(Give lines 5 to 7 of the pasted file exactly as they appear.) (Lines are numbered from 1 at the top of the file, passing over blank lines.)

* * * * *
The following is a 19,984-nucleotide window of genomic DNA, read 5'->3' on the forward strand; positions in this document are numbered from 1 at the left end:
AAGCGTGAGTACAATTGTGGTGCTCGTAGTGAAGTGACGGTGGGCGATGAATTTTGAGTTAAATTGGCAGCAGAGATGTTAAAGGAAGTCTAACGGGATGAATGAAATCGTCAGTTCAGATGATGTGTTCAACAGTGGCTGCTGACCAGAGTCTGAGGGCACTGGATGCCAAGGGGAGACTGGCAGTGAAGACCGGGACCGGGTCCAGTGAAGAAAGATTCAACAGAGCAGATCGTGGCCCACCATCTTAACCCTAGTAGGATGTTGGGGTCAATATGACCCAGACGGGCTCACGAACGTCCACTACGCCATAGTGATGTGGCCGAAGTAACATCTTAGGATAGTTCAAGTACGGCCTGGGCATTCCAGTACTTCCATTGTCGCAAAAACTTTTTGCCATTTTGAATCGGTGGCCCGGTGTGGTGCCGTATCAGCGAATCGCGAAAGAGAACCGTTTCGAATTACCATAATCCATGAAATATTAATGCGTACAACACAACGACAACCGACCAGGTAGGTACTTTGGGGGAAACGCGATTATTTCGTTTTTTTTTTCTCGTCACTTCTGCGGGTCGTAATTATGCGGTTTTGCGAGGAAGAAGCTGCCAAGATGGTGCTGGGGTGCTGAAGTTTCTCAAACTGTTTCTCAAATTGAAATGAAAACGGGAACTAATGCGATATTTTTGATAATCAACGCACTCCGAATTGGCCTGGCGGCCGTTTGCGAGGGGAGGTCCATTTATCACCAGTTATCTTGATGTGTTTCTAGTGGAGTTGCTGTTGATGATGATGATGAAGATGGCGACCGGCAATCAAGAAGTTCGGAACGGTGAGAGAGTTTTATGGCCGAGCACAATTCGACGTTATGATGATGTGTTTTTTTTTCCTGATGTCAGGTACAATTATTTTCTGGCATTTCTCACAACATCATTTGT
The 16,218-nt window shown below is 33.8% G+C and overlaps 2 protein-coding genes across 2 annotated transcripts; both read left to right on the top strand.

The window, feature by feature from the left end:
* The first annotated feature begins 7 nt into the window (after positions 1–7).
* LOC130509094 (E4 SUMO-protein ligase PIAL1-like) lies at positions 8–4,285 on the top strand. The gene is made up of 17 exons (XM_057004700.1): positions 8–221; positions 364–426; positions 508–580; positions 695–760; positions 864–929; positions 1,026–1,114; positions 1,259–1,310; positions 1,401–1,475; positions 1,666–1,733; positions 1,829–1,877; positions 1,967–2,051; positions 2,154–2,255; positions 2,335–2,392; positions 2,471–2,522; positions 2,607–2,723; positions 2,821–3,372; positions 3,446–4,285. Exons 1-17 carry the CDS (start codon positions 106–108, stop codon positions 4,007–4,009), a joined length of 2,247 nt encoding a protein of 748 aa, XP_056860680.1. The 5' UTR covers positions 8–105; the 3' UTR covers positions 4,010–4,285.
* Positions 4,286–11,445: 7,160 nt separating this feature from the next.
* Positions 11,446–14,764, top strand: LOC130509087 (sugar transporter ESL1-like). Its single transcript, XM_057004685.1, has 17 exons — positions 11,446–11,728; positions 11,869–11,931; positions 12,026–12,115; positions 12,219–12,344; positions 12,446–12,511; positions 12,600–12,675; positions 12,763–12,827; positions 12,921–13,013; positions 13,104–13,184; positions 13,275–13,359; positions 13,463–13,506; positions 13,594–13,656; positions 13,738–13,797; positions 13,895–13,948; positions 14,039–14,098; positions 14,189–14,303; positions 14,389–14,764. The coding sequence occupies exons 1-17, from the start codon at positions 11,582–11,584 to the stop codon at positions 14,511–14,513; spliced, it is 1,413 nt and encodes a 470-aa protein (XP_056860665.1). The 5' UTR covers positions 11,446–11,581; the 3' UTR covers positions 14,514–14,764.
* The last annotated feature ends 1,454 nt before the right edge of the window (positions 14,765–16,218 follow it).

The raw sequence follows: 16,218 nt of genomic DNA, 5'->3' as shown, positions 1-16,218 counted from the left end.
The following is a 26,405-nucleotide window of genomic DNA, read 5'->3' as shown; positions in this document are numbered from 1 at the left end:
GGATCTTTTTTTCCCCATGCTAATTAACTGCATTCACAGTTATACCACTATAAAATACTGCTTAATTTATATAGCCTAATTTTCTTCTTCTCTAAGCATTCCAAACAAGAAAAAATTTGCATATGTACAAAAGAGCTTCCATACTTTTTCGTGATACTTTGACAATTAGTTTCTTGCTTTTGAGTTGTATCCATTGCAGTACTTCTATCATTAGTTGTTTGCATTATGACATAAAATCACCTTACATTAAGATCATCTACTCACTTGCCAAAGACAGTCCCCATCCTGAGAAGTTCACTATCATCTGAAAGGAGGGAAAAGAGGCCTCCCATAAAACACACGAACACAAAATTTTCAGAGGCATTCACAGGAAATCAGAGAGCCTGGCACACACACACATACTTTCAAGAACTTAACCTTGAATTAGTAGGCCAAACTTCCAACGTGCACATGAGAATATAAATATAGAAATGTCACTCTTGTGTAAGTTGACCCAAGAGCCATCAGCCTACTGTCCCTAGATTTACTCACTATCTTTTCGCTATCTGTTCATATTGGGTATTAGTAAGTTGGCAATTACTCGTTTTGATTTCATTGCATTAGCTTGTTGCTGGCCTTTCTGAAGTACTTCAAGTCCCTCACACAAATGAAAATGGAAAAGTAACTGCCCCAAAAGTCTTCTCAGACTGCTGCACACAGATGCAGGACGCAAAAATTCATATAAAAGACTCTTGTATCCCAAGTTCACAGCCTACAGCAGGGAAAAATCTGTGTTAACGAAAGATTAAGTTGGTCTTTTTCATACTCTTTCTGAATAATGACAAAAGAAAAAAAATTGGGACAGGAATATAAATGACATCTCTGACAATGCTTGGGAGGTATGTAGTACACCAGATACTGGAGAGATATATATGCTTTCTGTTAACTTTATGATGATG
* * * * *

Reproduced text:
* The first annotated feature begins 7 nt into the window (after positions 1–7).
* LOC130509094 (E4 SUMO-protein ligase PIAL1-like) lies at positions 8–4,285 on the top strand. The gene is made up of 17 exons (XM_057004700.1): positions 8–221; positions 364–426; positions 508–580; positions 695–760; positions 864–929; positions 1,026–1,114; positions 1,259–1,310; positions 1,401–1,475; positions 1,666–1,733; positions 1,829–1,877; positions 1,967–2,051; positions 2,154–2,255; positions 2,335–2,392; positions 2,471–2,522; positions 2,607–2,723; positions 2,821–3,372; positions 3,446–4,285. Exons 1-17 carry the CDS (start codon positions 106–108, stop codon positions 4,007–4,009), a joined length of 2,247 nt encoding a protein of 748 aa, XP_056860680.1. The 5' UTR covers positions 8–105; the 3' UTR covers positions 4,010–4,285.
* Positions 4,286–11,445: 7,160 nt separating this feature from the next.